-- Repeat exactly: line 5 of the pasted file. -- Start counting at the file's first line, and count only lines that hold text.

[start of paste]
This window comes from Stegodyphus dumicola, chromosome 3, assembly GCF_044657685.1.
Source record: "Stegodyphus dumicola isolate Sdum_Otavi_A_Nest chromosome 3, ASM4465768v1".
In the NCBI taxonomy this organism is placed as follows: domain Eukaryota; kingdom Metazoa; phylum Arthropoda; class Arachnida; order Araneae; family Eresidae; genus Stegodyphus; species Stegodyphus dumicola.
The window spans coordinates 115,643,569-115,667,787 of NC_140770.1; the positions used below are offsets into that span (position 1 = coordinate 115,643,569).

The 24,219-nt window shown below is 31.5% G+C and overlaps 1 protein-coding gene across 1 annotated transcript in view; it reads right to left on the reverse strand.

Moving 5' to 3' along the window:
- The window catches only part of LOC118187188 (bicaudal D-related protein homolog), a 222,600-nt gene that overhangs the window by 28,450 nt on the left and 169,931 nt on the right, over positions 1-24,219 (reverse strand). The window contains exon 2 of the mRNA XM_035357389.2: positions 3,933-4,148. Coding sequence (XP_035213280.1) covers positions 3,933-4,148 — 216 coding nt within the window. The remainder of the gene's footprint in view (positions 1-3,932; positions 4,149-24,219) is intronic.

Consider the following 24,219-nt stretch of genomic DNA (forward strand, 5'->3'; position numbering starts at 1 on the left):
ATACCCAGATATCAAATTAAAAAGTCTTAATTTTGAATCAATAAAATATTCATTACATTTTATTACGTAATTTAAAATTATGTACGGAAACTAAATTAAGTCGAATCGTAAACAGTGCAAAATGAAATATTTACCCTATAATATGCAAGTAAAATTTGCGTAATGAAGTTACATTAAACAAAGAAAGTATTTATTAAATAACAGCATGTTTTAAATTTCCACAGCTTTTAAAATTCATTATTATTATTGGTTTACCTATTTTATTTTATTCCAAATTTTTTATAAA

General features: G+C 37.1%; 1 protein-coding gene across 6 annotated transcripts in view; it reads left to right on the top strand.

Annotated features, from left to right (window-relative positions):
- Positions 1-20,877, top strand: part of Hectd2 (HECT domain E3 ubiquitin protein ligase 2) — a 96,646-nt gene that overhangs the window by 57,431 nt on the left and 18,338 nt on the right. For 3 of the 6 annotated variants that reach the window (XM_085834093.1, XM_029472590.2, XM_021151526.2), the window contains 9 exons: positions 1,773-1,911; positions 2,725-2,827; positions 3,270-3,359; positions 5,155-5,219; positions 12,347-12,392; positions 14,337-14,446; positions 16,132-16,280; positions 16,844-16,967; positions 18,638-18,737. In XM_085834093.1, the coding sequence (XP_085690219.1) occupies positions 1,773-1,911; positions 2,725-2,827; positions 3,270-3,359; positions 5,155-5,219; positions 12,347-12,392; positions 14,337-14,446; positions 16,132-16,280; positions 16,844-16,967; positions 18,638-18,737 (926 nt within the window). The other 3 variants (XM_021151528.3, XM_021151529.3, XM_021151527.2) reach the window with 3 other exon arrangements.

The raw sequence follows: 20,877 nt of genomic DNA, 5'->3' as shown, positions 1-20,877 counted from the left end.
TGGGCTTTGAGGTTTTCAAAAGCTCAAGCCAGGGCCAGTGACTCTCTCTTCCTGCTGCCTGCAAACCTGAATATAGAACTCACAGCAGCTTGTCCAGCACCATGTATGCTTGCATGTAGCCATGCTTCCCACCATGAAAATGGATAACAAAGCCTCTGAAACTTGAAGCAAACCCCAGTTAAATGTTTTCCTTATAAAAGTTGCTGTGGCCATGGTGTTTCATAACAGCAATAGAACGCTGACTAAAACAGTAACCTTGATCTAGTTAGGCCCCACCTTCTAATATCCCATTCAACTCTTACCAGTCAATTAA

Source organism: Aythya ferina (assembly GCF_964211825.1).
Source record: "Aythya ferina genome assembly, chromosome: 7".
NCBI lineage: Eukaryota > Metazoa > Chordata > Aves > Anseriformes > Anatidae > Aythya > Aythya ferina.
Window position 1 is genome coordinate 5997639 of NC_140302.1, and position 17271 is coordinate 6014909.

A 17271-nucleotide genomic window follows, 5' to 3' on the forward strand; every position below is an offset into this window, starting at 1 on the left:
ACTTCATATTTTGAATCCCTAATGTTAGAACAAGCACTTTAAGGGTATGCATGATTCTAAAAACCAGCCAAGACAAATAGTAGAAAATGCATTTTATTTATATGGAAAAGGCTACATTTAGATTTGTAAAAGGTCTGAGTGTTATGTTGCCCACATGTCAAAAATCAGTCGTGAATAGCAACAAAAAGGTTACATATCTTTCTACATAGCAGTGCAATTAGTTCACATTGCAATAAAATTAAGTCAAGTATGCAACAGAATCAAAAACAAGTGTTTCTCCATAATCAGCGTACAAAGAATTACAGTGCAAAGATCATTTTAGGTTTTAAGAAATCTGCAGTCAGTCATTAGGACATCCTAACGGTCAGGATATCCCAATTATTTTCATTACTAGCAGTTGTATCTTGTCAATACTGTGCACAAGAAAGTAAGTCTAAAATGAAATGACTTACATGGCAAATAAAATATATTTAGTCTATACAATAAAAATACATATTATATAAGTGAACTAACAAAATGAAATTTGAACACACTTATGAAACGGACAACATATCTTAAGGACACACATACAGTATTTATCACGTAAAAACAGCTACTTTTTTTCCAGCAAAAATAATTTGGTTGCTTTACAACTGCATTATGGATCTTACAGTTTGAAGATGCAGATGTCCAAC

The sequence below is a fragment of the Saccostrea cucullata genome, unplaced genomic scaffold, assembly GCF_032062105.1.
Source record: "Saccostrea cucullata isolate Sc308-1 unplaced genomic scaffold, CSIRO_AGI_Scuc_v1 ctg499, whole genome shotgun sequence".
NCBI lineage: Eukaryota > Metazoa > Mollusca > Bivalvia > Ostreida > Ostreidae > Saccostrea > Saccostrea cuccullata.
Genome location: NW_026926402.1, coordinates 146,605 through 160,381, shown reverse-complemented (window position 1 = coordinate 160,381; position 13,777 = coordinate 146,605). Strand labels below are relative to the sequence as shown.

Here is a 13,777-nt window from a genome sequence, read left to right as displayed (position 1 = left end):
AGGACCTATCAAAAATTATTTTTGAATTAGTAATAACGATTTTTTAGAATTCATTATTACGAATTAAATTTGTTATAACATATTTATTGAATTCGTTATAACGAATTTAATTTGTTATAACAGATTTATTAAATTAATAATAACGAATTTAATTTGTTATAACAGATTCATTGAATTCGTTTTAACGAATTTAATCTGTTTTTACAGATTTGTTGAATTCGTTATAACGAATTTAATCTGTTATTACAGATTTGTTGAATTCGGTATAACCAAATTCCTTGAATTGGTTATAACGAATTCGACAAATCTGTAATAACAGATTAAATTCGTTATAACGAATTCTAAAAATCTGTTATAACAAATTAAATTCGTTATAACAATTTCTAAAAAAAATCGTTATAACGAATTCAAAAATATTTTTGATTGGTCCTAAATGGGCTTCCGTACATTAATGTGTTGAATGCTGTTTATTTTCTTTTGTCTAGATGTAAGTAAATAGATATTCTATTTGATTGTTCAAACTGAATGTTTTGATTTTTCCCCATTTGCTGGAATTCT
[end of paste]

The 24,219-nt window shown below is 31.5% G+C and overlaps 1 protein-coding gene across 1 annotated transcript in view; it reads right to left on the reverse strand.